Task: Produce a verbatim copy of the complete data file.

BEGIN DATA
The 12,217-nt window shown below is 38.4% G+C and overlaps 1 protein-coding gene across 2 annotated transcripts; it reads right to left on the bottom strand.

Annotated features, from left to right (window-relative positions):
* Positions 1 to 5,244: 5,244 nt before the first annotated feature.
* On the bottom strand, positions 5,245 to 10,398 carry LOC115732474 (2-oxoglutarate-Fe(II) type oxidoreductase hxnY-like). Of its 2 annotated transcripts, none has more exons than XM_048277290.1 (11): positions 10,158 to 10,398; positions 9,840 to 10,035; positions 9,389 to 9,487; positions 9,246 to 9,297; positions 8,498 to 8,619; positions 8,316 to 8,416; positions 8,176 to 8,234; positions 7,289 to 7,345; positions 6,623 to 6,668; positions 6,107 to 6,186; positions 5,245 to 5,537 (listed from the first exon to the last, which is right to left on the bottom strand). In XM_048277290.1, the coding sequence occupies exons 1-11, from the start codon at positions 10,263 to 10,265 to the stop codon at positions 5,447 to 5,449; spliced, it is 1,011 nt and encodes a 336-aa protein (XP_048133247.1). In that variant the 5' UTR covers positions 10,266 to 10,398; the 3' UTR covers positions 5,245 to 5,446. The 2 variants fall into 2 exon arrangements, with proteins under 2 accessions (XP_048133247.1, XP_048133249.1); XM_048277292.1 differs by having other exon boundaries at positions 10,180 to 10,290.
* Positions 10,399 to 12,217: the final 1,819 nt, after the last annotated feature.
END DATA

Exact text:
The 12,217-nt window shown below is 38.4% G+C and overlaps 1 protein-coding gene across 2 annotated transcripts; it reads right to left on the bottom strand.

Annotated features, from left to right (window-relative positions):
* Positions 1 to 5,244: 5,244 nt before the first annotated feature.
* On the bottom strand, positions 5,245 to 10,398 carry LOC115732474 (2-oxoglutarate-Fe(II) type oxidoreductase hxnY-like). Of its 2 annotated transcripts, none has more exons than XM_048277290.1 (11): positions 10,158 to 10,398; positions 9,840 to 10,035; positions 9,389 to 9,487; positions 9,246 to 9,297; positions 8,498 to 8,619; positions 8,316 to 8,416; positions 8,176 to 8,234; positions 7,289 to 7,345; positions 6,623 to 6,668; positions 6,107 to 6,186; positions 5,245 to 5,537 (listed from the first exon to the last, which is right to left on the bottom strand). In XM_048277290.1, the coding sequence occupies exons 1-11, from the start codon at positions 10,263 to 10,265 to the stop codon at positions 5,447 to 5,449; spliced, it is 1,011 nt and encodes a 336-aa protein (XP_048133247.1). In that variant the 5' UTR covers positions 10,266 to 10,398; the 3' UTR covers positions 5,245 to 5,446. The 2 variants fall into 2 exon arrangements, with proteins under 2 accessions (XP_048133247.1, XP_048133249.1); XM_048277292.1 differs by having other exon boundaries at positions 10,180 to 10,290.
* Positions 10,399 to 12,217: the final 1,819 nt, after the last annotated feature.